3. 5 out of 5

    Sumit Gouthaman

    Gave up midway. The book has lots of interestinflg stories. But ultimately most of the material and writing style is far too boring for my taste. No amount of coffee could help me get to the end of this one.

  4. 4 out of 5

    Dawn Michelle

    Read Around the World: Germany [2] If it had not bogged down in parts, this would have been a 4 star read. Still, it was good and I learned a lot about coffee. Amongst other things. ;-)

  5. 5 out of 5

    Nathan Schrock

    This is a difficult book to review because of it's unique style. As "The Epic of a Commodity", most of the book recounts the economic influence of Coffee throughout Europe in the 17th-19th centuries, and Brazil in the 20th. I hesitate to recommend it whole-heartedly to the average schmo, as a large part of it is economic history, with the thrilling narrative at a minimum. Still, Jacob details a fascinating history of coffee as a commodity, and I'm happier for having read it. "The name “mocha” ha This is a difficult book to review because of it's unique style. As "The Epic of a Commodity", most of the book recounts the economic influence of Coffee throughout Europe in the 17th-19th centuries, and Brazil in the 20th. I hesitate to recommend it whole-heartedly to the average schmo, as a large part of it is economic history, with the thrilling narrative at a minimum. Still, Jacob details a fascinating history of coffee as a commodity, and I'm happier for having read it. "The name “mocha” has a wonder-working influence. Arabia cannot produce nearly as much mocha as the public demands. Brazil has here come to the coffee-merchant’s aid. During the rainy season, coffee is shipped on old-style windjammers to Arabia, by the longest route, round the Cape of Good Hope. It reaches port as wet as a soaked sponge. The damp and the long voyage have spoiled its aroma. Doctored and dried under the Arabian sun, and rechristened with the money-making name of mocha, it is now shipped on steamers to be sold in the great markets of the West."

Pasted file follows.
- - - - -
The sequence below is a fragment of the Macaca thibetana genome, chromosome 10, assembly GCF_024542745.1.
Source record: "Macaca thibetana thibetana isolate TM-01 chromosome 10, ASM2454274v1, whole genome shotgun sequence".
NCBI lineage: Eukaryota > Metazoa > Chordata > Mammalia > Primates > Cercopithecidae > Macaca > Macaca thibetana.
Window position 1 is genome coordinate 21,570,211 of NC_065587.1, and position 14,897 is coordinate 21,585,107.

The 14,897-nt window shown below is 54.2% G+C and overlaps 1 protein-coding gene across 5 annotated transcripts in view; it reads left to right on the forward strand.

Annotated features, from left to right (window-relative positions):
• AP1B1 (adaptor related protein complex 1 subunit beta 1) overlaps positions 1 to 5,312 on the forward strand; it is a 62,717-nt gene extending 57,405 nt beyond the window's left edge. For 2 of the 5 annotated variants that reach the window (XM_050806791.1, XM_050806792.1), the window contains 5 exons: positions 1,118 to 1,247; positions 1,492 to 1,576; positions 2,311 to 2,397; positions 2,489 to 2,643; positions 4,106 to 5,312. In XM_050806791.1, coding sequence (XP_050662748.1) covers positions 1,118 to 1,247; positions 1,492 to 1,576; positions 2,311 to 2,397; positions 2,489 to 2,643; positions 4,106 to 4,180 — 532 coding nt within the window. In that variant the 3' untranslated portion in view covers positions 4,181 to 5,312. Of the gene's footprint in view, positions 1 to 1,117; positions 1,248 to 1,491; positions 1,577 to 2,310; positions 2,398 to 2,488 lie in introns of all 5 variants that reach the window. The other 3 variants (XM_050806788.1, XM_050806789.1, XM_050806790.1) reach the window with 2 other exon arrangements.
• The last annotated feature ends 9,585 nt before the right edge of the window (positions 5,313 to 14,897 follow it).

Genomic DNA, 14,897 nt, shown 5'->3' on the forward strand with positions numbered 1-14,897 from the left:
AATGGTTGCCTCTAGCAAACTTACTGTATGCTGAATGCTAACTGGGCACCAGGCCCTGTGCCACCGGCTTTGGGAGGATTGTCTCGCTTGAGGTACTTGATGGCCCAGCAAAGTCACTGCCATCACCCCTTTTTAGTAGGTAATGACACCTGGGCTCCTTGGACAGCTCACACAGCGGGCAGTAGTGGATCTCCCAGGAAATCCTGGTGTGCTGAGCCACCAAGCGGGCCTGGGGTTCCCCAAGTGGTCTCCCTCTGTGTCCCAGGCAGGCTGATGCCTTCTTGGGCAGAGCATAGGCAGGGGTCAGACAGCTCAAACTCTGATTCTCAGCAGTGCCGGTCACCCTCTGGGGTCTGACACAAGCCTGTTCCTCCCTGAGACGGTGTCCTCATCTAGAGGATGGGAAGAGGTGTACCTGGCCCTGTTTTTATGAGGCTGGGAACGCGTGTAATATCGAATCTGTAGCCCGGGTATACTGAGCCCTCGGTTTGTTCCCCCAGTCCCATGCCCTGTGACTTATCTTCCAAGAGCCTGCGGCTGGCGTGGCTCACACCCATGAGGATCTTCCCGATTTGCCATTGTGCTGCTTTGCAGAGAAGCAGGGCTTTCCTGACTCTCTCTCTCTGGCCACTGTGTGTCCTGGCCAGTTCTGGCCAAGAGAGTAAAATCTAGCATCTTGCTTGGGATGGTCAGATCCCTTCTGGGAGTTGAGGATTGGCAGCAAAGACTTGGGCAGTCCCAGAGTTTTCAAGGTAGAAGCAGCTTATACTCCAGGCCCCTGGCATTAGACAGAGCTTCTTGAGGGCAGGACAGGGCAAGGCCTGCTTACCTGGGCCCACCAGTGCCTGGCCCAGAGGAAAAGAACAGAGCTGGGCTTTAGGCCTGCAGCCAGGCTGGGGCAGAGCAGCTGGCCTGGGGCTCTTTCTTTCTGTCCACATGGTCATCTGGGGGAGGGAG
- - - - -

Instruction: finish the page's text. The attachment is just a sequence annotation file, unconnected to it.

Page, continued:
6. 4 out of 5

    Travis

    Originally written in the 1930s, it presents a record of trade in and history of coffee as promised, from its roots in the Arab world to Europe, Brazil and the U.S. up until the 1900s. He discusses the early establishment of coffeehouses as places of socialization, places to conduct business, places to discuss politics. His writing does contain information but I found it often irritating. He redundantly characterizes the cultural influence of alcohol as "Bacchic" and that by some Christians and Originally written in the 1930s, it presents a record of trade in and history of coffee as promised, from its roots in the Arab world to Europe, Brazil and the U.S. up until the 1900s. He discusses the early establishment of coffeehouses as places of socialization, places to conduct business, places to discuss politics. His writing does contain information but I found it often irritating. He redundantly characterizes the cultural influence of alcohol as "Bacchic" and that by some Christians and all of Islam, coffee was considered a tool to combat its influence ("Anti-Bacchic"). He makes liberal use of exclamations, offers a heap of odd assertions such as that "the Spanish are a strange people" and that coffee is something that is not befitting to the disposition of women. Also, i learned some classic derogatory slang for certain racial groups. In his defense, toward the end of the book he discusses the Austrian School and the concept of marginal utility.

  7. 4 out of 5

    Nina

    I don't like coffee, but I do like history. This poetically written homage to the bean was first published in German in 1935, so it contains such gems as, "It is part of the nature of coffee that it can never become the favorite beverage of women...Its effects on the brain are antagonistic to the longing for harmony and peace which is characteristic of the best of women." The history begins with coffee's start as the "wine of Islam"; attempts to abate widespread drunkenness in Europe by switchin I don't like coffee, but I do like history. This poetically written homage to the bean was first published in German in 1935, so it contains such gems as, "It is part of the nature of coffee that it can never become the favorite beverage of women...Its effects on the brain are antagonistic to the longing for harmony and peace which is characteristic of the best of women." The history begins with coffee's start as the "wine of Islam"; attempts to abate widespread drunkenness in Europe by switching people to coffee; periods in which it was thought to cure everything; periods in which it was banned as poison; times when it became rare and pricey; when it became common and cheap; and when trading in coffee influenced national economies and history.

  8. 5 out of 5

    Mary